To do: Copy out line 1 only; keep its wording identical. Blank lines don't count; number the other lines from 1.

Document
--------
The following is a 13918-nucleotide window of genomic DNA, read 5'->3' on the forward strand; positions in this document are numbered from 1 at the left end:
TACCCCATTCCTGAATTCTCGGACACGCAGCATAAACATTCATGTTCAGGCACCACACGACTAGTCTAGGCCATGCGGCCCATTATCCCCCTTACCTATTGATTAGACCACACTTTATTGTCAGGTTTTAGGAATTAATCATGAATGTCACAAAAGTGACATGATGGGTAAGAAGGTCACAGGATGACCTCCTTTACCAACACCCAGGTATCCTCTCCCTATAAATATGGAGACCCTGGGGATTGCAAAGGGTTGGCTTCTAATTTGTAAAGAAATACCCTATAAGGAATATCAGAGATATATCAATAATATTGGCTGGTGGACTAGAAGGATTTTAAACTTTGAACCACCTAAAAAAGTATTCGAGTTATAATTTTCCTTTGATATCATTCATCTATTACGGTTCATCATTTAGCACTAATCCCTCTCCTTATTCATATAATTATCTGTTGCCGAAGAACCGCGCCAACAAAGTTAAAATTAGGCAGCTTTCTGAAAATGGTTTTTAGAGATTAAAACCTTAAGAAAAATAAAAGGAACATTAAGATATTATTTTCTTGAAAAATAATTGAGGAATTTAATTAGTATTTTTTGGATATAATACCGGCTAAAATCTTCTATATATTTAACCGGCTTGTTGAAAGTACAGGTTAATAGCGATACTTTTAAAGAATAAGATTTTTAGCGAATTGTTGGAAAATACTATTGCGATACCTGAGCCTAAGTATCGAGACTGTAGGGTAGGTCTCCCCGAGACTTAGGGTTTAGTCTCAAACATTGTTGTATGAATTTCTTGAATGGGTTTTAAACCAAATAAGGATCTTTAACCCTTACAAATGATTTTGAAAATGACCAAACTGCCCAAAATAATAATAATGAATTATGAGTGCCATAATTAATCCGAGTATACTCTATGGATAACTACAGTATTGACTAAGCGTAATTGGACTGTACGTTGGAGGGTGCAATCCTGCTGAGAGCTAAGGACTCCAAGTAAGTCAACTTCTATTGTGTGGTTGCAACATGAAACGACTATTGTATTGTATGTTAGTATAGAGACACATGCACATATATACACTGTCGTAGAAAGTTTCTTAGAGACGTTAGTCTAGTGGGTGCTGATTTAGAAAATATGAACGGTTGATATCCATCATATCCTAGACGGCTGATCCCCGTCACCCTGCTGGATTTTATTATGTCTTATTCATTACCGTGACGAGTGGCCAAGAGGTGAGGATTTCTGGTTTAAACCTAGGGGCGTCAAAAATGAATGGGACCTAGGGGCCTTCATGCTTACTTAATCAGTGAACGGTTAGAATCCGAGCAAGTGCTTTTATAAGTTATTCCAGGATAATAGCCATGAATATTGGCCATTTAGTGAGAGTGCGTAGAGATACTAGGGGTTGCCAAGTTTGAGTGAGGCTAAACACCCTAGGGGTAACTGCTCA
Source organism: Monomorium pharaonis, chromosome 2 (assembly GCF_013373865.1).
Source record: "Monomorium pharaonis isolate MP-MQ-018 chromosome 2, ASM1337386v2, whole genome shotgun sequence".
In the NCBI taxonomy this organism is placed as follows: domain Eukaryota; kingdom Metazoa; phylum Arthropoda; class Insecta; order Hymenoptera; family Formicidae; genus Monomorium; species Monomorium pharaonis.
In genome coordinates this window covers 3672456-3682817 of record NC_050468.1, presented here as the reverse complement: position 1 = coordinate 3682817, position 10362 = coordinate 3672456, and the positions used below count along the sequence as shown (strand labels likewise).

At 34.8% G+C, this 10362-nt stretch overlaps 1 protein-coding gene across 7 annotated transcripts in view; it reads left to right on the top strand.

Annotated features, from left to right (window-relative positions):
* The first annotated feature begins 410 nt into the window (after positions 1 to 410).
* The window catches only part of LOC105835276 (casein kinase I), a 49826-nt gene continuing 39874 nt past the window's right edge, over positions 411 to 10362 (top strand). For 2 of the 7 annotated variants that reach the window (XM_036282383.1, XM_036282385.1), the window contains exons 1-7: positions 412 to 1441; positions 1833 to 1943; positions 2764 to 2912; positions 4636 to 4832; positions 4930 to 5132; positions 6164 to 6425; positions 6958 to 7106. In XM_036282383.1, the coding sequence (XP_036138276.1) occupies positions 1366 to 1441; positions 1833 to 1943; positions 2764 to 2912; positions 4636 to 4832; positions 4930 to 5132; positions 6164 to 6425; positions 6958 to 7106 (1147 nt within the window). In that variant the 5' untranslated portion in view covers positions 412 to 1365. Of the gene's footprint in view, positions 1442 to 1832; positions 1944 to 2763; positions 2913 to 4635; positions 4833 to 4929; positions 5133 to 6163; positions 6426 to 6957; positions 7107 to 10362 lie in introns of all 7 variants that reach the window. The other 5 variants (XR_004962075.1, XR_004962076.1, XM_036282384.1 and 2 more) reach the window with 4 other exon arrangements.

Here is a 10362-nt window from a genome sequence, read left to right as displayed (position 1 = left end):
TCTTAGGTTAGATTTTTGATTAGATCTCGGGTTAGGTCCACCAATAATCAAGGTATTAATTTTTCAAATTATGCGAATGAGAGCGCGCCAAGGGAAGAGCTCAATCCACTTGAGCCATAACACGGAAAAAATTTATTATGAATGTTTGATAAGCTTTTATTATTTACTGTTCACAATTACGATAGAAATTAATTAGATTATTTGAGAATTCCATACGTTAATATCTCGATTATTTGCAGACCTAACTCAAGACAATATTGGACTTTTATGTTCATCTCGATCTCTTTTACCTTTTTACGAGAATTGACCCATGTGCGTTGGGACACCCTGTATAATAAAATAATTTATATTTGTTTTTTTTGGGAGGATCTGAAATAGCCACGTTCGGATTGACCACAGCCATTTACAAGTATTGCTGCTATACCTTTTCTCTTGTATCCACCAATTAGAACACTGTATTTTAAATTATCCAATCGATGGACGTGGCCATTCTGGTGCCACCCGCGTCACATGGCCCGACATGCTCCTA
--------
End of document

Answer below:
The following is a 13918-nucleotide window of genomic DNA, read 5'->3' on the forward strand; positions in this document are numbered from 1 at the left end: